Pashputinath Temple is a fascinating place.
On my first visit to Nepal we didn’t make it here with all of the other places we wanted to visit.
Located right near Tribhuvan International Airport on the west of Kathmandu, this can be a confronting site for some to visit.
Before you scroll through the rest of this post I want to warn you that Pashputinath Temple is home to a significant cremation site.
This post contains images of actual ceremonies at the ghats which are a part of everyday life in Kathmandu.
A UNESCO World Heritage site, Pashputinath Temple sits on the banks of the holy Baghmati River and is the seat of the deity Lord Pashputinath.
The most expensive of the entry fees right after Bhaktapur, this site is well worth a visit for those wanting to know what real Nepali life is like.
When I paid and entered the southern gate a man in his late 40’s approached me and took the tickets from my hand.
There was nothing official in his appearance, in fact he looked like he would fit right in with the Melbourne idiots screaming in the wind.
I protested at his imposition and took the tickets back. He gave me a foul look and muttered indistinguishably.
We pushed or way through persistently aggressive offers for guides from people who were previously slumped over on the side of the path hiding from the sun.
Some key advice for a visit to this area; be patient and polite. Yes, the incessant hassling for the provision of unwanted services wears thin after a while, but this is a sacred site and one needs to behave in a suitable way.
Observing the cremation ceremony as a non Hindu is respectfully done from the eastern bank (opposite the ghats). This is also the most respectful place to position yourself if you wish to capture this unique scene.
Don’t make yourself a spectacle in doing so. Setting up cumbersome photography equipment would be glaringly intrusive; discretion is the key.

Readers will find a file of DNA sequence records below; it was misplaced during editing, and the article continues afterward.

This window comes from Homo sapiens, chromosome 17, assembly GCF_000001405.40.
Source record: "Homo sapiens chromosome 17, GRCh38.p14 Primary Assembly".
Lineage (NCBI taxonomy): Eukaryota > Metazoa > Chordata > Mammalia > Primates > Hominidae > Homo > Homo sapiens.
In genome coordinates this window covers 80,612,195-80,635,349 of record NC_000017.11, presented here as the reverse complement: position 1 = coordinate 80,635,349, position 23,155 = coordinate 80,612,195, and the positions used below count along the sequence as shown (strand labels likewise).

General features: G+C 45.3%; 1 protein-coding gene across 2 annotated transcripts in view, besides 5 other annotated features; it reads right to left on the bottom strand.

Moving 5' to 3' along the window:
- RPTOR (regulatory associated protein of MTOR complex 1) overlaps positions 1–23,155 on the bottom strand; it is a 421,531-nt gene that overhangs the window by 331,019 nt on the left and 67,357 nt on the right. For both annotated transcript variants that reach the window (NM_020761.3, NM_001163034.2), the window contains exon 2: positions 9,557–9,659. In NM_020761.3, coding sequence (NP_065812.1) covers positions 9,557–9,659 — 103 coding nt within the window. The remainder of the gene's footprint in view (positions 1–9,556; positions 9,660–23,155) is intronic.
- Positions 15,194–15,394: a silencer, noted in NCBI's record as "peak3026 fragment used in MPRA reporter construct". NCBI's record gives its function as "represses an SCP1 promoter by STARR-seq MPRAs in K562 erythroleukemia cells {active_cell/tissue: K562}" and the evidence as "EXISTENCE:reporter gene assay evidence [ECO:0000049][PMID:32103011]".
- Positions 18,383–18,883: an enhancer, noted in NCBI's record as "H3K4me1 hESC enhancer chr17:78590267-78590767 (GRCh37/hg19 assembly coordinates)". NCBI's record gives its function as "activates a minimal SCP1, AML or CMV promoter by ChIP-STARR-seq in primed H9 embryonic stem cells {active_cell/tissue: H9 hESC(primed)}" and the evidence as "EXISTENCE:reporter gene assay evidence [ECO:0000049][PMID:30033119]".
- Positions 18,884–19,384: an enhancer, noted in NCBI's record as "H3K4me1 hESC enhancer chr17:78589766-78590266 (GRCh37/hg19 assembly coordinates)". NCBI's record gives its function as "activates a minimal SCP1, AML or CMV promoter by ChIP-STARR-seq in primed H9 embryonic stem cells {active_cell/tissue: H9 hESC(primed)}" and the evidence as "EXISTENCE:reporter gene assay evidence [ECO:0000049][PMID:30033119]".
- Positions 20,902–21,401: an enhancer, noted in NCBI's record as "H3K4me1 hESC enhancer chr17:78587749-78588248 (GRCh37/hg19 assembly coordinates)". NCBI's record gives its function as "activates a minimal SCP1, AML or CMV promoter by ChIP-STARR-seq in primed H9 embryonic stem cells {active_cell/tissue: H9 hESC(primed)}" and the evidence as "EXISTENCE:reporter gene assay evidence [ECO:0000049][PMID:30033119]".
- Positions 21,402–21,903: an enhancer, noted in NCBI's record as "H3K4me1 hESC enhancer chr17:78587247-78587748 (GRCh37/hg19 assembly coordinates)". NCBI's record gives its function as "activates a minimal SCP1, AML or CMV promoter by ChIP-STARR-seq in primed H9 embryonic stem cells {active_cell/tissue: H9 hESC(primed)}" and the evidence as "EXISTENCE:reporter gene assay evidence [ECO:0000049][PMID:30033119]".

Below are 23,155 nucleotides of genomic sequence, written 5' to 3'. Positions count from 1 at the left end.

The waters of the Baghmati River run slow and shallow here. Clogged with trash and mud, recent efforts to clean the river have made a dramatic improvement on the appearance and the smell.
It was an emotional undertaking with wailing and outpouring of grief in a very free and unbound manner. No stiff upper lip here, just raw emotional expression.
The process was both elaborate and respectful with the deceased wrapped in an cloth and placed upstream of the ghats on the bank.
As the waters of the Baghmati River passed by they washed the body to cleanse it of earthly sins before the cremation.
After what seems to be around half an hour the procession then carried the deceased to the pyre.
The bearers carried the deceased around the ghat, circling the pyre, before laying the body atop the pyre and draping it with strings of Chrysanthemums.
Then the procession moved around the deceased in circle as the prayed. The lighted torch was finally carried around the pyre, lighting the straw kindling, and lastly it was placed at the top of the head of the deceased.
The family stays for a while as the flames take over. They stay with their loved one as the belief is that their spirit is still tied to the physical body and is still in this world.
There comes a very specific point where the majority of family move on. This is marked by a distinct popping sound.
That is the sound of the skull of the deceased exploding under the heart of the fire.
Some family stay longer, but most leave as the belief is that the spirit is now free to move on. Those who leave often believe that if they stay, the spirit of the deceased will not leave this world and will follow them home. Subsequently unable to progress in their afterlife journey.
Depending upon how wealthy the family is, there may, or may not be enough wood to fuel the fire for sufficient time to burn the entire body.
A caretaker stays to keep the fire going until the last of the wood is burnt.
Once there is no more wood to burn the ghat is swept clean as the ashes are pushed into the holy Baghmati River.
Many believe the bathing in the holy Baghmati River will wash their sins away. It is not uncommon to see this happening right under a ghat with an alight pyre.
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